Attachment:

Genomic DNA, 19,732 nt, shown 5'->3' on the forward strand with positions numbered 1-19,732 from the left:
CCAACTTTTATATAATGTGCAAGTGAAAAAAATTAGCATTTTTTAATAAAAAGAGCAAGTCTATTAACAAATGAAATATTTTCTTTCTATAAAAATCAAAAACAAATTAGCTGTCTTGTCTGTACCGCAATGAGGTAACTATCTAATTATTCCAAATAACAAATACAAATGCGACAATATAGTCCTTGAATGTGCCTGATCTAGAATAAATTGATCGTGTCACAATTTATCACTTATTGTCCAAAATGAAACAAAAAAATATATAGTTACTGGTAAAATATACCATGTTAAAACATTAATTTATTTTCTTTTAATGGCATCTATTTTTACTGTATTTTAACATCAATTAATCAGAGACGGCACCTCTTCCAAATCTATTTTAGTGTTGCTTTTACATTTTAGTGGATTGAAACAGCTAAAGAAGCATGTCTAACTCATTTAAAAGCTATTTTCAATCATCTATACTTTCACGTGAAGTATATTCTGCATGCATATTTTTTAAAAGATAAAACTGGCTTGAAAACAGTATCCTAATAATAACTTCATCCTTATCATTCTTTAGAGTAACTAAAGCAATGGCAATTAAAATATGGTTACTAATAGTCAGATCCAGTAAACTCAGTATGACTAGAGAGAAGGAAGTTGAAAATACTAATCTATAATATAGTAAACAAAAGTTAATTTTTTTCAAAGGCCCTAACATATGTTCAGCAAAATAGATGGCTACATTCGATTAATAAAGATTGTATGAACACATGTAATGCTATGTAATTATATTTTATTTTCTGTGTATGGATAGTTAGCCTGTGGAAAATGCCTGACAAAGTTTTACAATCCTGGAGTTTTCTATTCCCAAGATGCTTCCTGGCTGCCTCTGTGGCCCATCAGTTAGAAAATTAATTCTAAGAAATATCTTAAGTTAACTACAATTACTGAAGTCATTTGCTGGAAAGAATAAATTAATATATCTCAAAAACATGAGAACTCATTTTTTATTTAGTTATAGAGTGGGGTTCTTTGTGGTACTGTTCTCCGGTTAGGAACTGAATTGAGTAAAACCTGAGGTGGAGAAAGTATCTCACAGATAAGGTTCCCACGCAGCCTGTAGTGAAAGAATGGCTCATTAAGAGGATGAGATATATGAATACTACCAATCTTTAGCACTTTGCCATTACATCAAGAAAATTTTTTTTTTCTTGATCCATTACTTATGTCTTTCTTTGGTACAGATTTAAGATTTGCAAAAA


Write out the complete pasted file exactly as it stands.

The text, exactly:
Genomic DNA, 19,732 nt, shown 5'->3' on the forward strand with positions numbered 1-19,732 from the left:
CCAACTTTTATATAATGTGCAAGTGAAAAAAATTAGCATTTTTTAATAAAAAGAGCAAGTCTATTAACAAATGAAATATTTTCTTTCTATAAAAATCAAAAACAAATTAGCTGTCTTGTCTGTACCGCAATGAGGTAACTATCTAATTATTCCAAATAACAAATACAAATGCGACAATATAGTCCTTGAATGTGCCTGATCTAGAATAAATTGATCGTGTCACAATTTATCACTTATTGTCCAAAATGAAACAAAAAAATATATAGTTACTGGTAAAATATACCATGTTAAAACATTAATTTATTTTCTTTTAATGGCATCTATTTTTACTGTATTTTAACATCAATTAATCAGAGACGGCACCTCTTCCAAATCTATTTTAGTGTTGCTTTTACATTTTAGTGGATTGAAACAGCTAAAGAAGCATGTCTAACTCATTTAAAAGCTATTTTCAATCATCTATACTTTCACGTGAAGTATATTCTGCATGCATATTTTTTAAAAGATAAAACTGGCTTGAAAACAGTATCCTAATAATAACTTCATCCTTATCATTCTTTAGAGTAACTAAAGCAATGGCAATTAAAATATGGTTACTAATAGTCAGATCCAGTAAACTCAGTATGACTAGAGAGAAGGAAGTTGAAAATACTAATCTATAATATAGTAAACAAAAGTTAATTTTTTTCAAAGGCCCTAACATATGTTCAGCAAAATAGATGGCTACATTCGATTAATAAAGATTGTATGAACACATGTAATGCTATGTAATTATATTTTATTTTCTGTGTATGGATAGTTAGCCTGTGGAAAATGCCTGACAAAGTTTTACAATCCTGGAGTTTTCTATTCCCAAGATGCTTCCTGGCTGCCTCTGTGGCCCATCAGTTAGAAAATTAATTCTAAGAAATATCTTAAGTTAACTACAATTACTGAAGTCATTTGCTGGAAAGAATAAATTAATATATCTCAAAAACATGAGAACTCATTTTTTATTTAGTTATAGAGTGGGGTTCTTTGTGGTACTGTTCTCCGGTTAGGAACTGAATTGAGTAAAACCTGAGGTGGAGAAAGTATCTCACAGATAAGGTTCCCACGCAGCCTGTAGTGAAAGAATGGCTCATTAAGAGGATGAGATATATGAATACTACCAATCTTTAGCACTTTGCCATTACATCAAGAAAATTTTTTTTTTCTTGATCCATTACTTATGTCTTTCTTTGGTACAGATTTAAGATTTGCAAAAA